One of the more blasphemous things you can do to someone you care about is be late and make them wait for you. What exactly would you have the person do for the 30 to 60 minutes that they are sitting and waiting for you? That person will never get those minutes back again and could’ve spent in doing things that they enjoyed or thought was important, but instead they made a commitment and decided to be with you. What could be more disrespectful than to agree on a time and then make someone wait?
If this is something that you do to people regularly, you are actually quite purposely showing blatant disregard for your friend. Why? Do you show up to work late regularly? Do you make your doctors appointments, your yoga class, school appointments on time? How are you on time for those appointments but not for your friends?
It’s also important to keep your friends and family abreast of whether or not you’re going to the late far before your meeting time. If you have a 2 o’clock in the afternoon meeting, an appropriate time to let the person know you will be late is early in the morning, or as soon as you possibly know. Not at 2 o’clock when you’re just leaving the house and not at 1:50 when you know you’re still 30 minutes away.
The appropriate way to handle a transgression of this type is to simply not be there when your friend finally shows up if it’s more than 15 to 20 minutes of unexplained lateness.
I have no respect for people who are chronically late. It is so arrogant on peoples part to make plans and force people to wait for you. But it seems almost impossible for people to cure themselves of it. However, you can help cure the masses by practicing not being there. It’s a great gift to give back to your friend. You would not arrive late to a wedding, a funeral, or the emergency room, so you should see to it that you do not arrive late to appointments when someone is actually waiting for you.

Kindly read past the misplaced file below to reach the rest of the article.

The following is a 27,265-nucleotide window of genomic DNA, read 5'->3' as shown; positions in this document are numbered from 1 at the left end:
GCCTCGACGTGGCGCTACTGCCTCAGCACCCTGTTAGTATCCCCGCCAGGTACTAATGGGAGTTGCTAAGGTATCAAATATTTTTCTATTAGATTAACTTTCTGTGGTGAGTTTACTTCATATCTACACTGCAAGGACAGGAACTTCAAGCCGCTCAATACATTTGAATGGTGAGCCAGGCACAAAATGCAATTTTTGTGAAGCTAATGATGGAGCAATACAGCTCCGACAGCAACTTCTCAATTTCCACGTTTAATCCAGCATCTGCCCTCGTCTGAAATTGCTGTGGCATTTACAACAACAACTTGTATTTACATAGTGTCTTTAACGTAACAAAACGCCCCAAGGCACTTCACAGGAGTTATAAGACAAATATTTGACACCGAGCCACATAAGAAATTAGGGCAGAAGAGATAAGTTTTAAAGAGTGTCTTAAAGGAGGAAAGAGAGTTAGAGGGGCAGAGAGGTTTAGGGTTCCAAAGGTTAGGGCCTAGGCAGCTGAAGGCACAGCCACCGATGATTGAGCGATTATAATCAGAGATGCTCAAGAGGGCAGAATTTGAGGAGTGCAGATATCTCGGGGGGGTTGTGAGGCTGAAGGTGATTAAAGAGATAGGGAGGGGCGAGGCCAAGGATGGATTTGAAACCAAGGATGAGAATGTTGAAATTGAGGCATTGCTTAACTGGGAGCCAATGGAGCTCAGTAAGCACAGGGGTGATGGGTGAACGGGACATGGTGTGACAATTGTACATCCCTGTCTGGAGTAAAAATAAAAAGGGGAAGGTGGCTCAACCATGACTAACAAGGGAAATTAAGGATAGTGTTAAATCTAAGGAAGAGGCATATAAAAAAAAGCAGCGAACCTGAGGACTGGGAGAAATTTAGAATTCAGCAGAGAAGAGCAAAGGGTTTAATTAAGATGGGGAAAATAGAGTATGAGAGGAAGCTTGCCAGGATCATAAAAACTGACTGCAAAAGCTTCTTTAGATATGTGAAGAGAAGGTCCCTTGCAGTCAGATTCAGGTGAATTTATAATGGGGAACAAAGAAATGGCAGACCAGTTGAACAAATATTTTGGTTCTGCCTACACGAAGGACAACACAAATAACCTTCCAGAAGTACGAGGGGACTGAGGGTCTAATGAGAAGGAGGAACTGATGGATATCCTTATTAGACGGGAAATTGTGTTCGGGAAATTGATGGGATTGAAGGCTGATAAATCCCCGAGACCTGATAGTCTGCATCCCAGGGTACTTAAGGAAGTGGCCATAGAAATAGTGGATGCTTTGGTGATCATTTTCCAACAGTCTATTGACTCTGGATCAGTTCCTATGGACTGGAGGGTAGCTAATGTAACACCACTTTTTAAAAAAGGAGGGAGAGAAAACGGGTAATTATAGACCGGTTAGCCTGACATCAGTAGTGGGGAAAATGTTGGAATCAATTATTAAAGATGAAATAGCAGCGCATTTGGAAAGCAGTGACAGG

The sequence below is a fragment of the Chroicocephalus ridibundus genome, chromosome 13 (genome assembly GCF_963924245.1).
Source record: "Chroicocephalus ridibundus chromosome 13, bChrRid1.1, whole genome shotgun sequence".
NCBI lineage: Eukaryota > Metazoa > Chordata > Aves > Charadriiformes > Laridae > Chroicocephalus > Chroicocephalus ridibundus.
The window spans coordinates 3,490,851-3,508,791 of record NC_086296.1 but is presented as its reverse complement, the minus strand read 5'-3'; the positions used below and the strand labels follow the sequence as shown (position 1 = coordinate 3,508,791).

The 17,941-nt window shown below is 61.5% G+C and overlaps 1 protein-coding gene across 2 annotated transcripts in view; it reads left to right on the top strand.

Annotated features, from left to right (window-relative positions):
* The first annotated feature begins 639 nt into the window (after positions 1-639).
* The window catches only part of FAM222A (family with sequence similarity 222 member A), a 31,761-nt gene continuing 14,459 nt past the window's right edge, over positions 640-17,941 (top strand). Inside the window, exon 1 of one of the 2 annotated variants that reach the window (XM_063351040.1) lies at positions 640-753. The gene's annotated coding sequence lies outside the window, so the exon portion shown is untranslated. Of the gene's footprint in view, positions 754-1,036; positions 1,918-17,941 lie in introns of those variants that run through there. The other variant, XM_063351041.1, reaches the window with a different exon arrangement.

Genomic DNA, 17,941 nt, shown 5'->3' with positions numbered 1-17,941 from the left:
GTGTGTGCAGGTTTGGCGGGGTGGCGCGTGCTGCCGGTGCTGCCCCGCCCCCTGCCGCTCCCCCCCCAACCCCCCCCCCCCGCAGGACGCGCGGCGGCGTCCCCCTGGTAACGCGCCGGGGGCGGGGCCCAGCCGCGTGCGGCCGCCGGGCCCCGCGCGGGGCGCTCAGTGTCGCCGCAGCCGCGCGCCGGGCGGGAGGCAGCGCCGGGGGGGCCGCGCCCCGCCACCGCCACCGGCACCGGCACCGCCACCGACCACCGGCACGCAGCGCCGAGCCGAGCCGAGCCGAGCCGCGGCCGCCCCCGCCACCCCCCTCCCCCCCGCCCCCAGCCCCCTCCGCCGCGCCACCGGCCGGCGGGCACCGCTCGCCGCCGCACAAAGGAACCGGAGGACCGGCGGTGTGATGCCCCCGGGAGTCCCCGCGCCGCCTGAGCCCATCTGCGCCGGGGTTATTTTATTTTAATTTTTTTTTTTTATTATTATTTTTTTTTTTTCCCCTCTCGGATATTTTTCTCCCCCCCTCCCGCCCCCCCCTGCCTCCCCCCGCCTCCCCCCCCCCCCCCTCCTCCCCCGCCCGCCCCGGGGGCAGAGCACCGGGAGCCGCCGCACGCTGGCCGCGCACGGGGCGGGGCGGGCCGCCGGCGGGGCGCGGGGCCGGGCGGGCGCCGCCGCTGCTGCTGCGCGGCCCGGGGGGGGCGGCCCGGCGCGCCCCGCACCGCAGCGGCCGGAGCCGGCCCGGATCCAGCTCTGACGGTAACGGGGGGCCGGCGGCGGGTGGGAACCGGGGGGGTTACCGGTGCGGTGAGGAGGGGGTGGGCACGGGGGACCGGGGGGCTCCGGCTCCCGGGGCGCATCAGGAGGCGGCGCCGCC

This like many posts on etiquette is about keeping your word and being in integrity. You can tell people you’ll meet them at whatever time you want- and you can even tell them much longer than you think it would take you to be there, but just be there at that time. If you think you can be there at two but you know better, set the appointment for 3:30 or even 4:00 if you’re an ultra egoist. Life can revolve around your terms as long as you tell people your terms and keep your word. I have no problem if someone makes me way later than I would prefer to meet them, as long as they are there when they say they’re going to be there.
Another big no-no is canceling the day of, the hour of, or the moment that you were supposed to get together. For example, you agree to meet at noon and you text (God forbid) or call at noon to tell your friend you’re flaking out and can’t make it. This is the biggest abomination of them all. Friends, it is never, under any circumstance appropriate to flake on someone the moment that you were supposed to be there because it is physically and physiologically impossible for you to not know way before this!
You’ve got to step outside yourself and put yourself in the other’s shoes. How long would you sit around and wait for someone before getting irritated? Angry? Sad? If your friend put any number of things on hold so that they could be on time, and the other person blatantly shows up 30 to 60 to 90 minutes late, think of what that conveys. What are they supposed to do with their time? It is lost time they can never get back.
Behavior like this can often lead to your friends never wanting to talk to you again. This may be just the thing! But to avoid it, simply, wait for it…
Call before you’re going to be late. Call before it’s not even close to you being late. Call, Call Call.
Give the person a chance to decide if it’s still going to work for them.